General definition (in Buddhism)
Saṃskṛta (संस्कृत) or saṃskṛtaśūnyatā refers to “emptiness of the conditioned” one of the “twenty emptinesses” (śūnyatā) as defined in the Dharma-saṃgraha (section 41). The Dharma-samgraha (Dharmasangraha) is an extensive glossary of Buddhist technical terms in Sanskrit (eg., saṃskṛta). The work is attributed to Nagarjuna who lived around the 2nd century A.D.Source: Wisdom Library: Dharma-samgraha
“Conditioned phenomena” (Skt., samskrita; Pali, sankhate) means everything that exists is mutually conditioned owing to causes and conditions; things come into existence, persist for some time, and then disintegrate, thus suggesting the impermanent nature of the empirical world.Source: Shambala Publications: General
Languages of India and abroad
saṃskṛta (संस्कृत).—p (S) That has been the subject of a Sanskar or of an operation or a work; wrought, worked, elaborated. 2 Hence s n & a Language formed by perfect grammatical rules; the classical and sacred language of the Hindus,--the Sanskrit: also relating to Sanskrit;--as a word, a composition &c. 3 p Decorated or embellished; dressed or cooked; cleansed, purified, finished, perfected; done or made in general throughly or well.Source: DDSA: The Molesworth Marathi and English Dictionary
saṃskṛta (संस्कृत).—p Wrought. Decorated; purified. n The Sanskrit language.Source: DDSA: The Aryabhusan school dictionary, Marathi-English
Marathi is an Indo-European language having over 70 million native speakers people in (predominantly) Maharashtra India. Marathi, like many other Indo-Aryan languages, evolved from early forms of Prakrit, which itself is a subset of Sanskrit, one of the most ancient languages of the world.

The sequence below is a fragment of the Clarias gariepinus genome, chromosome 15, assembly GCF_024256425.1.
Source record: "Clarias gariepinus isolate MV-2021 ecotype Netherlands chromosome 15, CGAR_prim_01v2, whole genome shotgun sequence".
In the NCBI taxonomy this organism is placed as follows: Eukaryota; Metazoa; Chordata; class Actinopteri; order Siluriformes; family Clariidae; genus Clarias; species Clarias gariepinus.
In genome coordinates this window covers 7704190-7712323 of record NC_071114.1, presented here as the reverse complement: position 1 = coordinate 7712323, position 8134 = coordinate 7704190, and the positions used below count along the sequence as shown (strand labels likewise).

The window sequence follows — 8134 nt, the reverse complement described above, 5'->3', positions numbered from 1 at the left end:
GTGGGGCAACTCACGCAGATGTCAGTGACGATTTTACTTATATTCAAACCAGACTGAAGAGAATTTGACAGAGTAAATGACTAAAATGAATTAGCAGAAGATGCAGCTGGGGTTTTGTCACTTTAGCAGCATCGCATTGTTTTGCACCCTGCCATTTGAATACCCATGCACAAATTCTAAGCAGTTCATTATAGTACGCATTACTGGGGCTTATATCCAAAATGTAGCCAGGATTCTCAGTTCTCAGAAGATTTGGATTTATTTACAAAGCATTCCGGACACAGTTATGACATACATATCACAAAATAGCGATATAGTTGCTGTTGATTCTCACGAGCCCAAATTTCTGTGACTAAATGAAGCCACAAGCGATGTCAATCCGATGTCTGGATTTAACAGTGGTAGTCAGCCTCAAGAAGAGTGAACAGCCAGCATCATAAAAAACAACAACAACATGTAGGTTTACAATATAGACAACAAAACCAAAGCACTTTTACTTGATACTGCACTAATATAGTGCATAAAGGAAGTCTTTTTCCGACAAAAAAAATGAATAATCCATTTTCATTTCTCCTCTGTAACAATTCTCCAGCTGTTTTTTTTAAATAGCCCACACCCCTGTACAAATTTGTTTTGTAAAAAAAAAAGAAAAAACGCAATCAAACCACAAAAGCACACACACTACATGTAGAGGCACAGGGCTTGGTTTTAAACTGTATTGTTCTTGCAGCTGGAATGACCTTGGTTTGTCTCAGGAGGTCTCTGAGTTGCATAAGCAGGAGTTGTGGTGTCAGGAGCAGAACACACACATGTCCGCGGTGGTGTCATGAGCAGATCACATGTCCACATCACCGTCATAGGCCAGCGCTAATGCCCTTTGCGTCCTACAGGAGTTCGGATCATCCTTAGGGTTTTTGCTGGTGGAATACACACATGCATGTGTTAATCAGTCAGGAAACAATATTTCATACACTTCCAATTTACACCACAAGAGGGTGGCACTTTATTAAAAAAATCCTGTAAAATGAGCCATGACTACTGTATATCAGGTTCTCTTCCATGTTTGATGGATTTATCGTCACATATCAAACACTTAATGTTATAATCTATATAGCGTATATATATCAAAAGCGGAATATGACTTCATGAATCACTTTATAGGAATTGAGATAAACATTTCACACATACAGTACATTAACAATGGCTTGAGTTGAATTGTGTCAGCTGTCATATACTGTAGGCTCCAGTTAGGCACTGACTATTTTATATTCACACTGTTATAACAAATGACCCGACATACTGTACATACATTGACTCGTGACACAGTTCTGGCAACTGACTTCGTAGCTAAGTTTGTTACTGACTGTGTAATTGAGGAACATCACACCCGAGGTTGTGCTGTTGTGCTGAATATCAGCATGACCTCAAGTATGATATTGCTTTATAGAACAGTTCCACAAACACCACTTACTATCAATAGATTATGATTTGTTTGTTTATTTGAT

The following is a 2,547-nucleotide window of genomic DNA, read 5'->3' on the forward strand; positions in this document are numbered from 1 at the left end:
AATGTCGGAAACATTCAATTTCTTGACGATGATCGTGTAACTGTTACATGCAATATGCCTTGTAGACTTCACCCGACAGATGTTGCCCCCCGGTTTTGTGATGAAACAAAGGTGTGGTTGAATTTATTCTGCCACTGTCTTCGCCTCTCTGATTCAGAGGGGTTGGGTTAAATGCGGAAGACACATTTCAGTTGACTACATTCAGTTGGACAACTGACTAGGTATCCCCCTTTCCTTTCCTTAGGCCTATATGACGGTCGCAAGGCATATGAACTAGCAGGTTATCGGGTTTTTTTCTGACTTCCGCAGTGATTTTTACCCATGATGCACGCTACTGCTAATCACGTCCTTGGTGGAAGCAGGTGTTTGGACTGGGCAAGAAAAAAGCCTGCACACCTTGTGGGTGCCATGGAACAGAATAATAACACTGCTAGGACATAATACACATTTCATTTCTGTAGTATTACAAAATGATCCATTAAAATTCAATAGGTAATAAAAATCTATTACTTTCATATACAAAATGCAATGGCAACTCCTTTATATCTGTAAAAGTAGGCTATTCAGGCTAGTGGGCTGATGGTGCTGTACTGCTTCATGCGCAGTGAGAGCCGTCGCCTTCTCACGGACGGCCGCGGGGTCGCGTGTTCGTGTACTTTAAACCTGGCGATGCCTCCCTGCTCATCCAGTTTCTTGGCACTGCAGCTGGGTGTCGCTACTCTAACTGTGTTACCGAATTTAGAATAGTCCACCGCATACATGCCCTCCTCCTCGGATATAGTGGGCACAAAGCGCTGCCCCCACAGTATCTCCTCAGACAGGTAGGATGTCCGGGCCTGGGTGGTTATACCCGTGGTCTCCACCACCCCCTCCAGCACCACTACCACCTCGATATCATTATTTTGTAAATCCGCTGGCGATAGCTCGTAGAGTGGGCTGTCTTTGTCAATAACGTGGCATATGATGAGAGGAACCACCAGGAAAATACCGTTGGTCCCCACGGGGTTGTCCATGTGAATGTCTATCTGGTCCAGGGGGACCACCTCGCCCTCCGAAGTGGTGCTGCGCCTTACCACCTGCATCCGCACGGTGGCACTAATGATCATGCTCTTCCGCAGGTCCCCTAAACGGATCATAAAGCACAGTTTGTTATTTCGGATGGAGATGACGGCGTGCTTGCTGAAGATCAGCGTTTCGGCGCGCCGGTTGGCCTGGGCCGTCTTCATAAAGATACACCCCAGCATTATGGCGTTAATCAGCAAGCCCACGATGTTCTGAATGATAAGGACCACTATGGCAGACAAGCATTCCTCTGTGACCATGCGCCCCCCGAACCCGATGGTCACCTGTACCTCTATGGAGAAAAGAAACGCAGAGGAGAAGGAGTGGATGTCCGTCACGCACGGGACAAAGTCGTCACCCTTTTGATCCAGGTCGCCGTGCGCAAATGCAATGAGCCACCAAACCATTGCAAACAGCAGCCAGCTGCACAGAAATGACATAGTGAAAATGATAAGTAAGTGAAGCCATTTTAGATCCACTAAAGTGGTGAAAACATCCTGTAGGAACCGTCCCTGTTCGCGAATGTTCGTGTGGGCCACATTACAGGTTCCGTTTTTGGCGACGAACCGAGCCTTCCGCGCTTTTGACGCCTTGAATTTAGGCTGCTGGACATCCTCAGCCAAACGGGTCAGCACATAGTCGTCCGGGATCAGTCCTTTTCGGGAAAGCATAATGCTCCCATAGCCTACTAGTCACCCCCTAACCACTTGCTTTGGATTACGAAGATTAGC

Saṃskṛta (संस्कृत).—p. p.
1) Made perfect, refined, polished, cultivated.
2) Artificially made, highly wrought, carefully or accurately formed, elaborated.
3) Made ready, dressed, prepared; cooked.
4) Consecrated, hallowed; संस्कृतश्चापि रामेण जगाम गतिमुत्तमाम् (saṃskṛtaścāpi rāmeṇa jagāma gatimuttamām) Rām.4.57.11.
5) Initiated into worldly life, married.
6) Cleansed, purified.
7) Adorned, decorated.
8) Excellent, best.
-taḥ 1 A word formed regularly according to the rules of grammar, a regular derivative.
2) A man of any one of the first three castes over whom all the purificatory rites have been performed.
3) A learned man.
-tam 1 Refined or highly polished speech, the Sanskṛt language; संस्कृतं नाम दैवी वागन्वाख्याता महर्षिभिः (saṃskṛtaṃ nāma daivī vāganvākhyātā maharṣibhiḥ) Kāv.1. 33.
2) A sacred usage.
3) An offering, oblation (mostly Vedic).Source: DDSA: The practical Sanskrit-English dictionary
Sanskrit, also spelled संस्कृतम् (saṃskṛtam), is an ancient language of India commonly seen as the grandmother of the Indo-European language family. Closely allied with Prakrit and Pali, Sanskrit is more exhaustive in both grammar and terms and has the most extensive collection of literature in the world, greatly surpassing its sister-languages Greek and Latin.
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Search found 11 books and stories containing Samskrita or Saṃskṛta. You can also click to the full overview containing English textual excerpts. Below are direct links for the most relevant articles:
Maha Prajnaparamita Sastra (by Gelongma Karma Migme Chödrön)
Appendix 2 - Definition of the srotaāpattiphala (the fruit of entry into the stream) < [Chapter XLIX - The Four Conditions]
Note (2): The Mahāyānist dharmatā < [Part 2 - Understanding dharmatā and its synonyms]
Part 1 - Arriving at the other shore < [Chapter L - Arriving at the other Shore]
The Natyashastra (by Bharata-muni)
Part 5 - More Data of India’s Cultural History in the Nāṭyaśāstra < [Introduction, Part 2]
Vedānta-sūtras Part I (by George Thibaut)
A History of Indian Philosophy Volume 1 (by Surendranath Dasgupta)
Part 10 - The Schools of Theravada Buddhism < [Chapter V - Buddhist Philosophy]
Part 13 - Uncompromising Idealism or the School of Vijñānavāda Buddhism < [Chapter V - Buddhist Philosophy]
Part 12 - The Mādhyamika or the Śūnyavāda school.—Nihilism < [Chapter V - Buddhist Philosophy]